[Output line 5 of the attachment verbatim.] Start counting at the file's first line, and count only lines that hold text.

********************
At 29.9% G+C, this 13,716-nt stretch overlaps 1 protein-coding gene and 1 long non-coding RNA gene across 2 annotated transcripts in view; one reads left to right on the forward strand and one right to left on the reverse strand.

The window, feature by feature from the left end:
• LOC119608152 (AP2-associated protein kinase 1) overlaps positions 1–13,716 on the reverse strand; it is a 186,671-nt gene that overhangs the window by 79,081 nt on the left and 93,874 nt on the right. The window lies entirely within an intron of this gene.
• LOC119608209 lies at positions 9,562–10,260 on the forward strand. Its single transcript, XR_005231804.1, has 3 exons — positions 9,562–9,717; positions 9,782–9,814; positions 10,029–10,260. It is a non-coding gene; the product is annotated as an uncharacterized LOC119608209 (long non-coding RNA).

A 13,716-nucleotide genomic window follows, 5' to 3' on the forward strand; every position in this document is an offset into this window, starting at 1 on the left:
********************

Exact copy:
A 13,716-nucleotide genomic window follows, 5' to 3' on the forward strand; every position in this document is an offset into this window, starting at 1 on the left: